Beatrice and Virgil by Yann Martel
I've found that Life of Pi, Martel's hugely successful earlier book, was the type of book that people either really liked, or they just despised it. I don't think I've ever heard anyone who read it describe it as "okay" or "just alright." Well, Martel has broken that single-book trend with Beatrice and Virgil.
It's the story of an author, Henry, who tries to follow-up his "hugely successful" previous book with a flip book (two books bound together, when you finish reading the first story, you flip the book over, rotate it 180 degrees, and there's a second story) containing two stories about the Holocaust. His publishers reject the idea and he becomes so disillusioned with the industry that he quits writing and moves to a new city to start a new life.
The tremendous success of his previous book has resulted in a steady stream of fan mail forwarded to him by his publisher. While going through a shipment of it, he discovers an intriguing play written about a donkey and monkey along with a note from its author asking him for his help. His interest in the play leads him to track down its author, and finds he's a taxodermist who believes that the steady decline in the world's animal population is itself, a type of holocaust.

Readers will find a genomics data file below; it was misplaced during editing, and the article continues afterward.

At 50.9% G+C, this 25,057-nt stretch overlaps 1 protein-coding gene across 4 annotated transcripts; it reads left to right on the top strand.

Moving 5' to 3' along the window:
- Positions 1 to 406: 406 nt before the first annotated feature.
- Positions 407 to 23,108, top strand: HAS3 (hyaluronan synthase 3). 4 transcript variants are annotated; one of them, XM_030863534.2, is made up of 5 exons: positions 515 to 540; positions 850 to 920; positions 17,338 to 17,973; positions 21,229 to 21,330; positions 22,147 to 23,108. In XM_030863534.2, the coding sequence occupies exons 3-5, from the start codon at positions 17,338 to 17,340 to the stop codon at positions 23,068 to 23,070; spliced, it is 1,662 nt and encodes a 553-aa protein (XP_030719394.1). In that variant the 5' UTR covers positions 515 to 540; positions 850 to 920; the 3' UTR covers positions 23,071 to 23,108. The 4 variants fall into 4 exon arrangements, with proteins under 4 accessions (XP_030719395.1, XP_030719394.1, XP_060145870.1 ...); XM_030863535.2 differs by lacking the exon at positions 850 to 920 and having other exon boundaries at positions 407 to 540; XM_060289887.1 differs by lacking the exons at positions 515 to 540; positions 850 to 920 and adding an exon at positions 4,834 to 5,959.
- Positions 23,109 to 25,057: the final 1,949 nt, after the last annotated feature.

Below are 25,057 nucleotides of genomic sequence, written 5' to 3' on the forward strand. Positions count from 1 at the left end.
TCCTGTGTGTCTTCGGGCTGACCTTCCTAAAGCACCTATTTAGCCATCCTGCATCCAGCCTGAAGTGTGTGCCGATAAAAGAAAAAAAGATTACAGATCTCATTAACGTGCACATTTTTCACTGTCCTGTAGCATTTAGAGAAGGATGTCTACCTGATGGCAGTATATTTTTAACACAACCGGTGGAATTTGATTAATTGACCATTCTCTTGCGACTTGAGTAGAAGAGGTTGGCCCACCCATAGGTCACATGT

After having really liked Life of Pi, it was disappointing just how far short of the quality of that book this one fell. The characters were shallow and flat, the dialogue was weak, and the story hinted throughout that it was going to go somewhere interesting, but then never delivered. It's redeeming quality is its originality. Because of that, I'd describe this one as either "okay" or "just alright."
★ ★ ★ ☆ ☆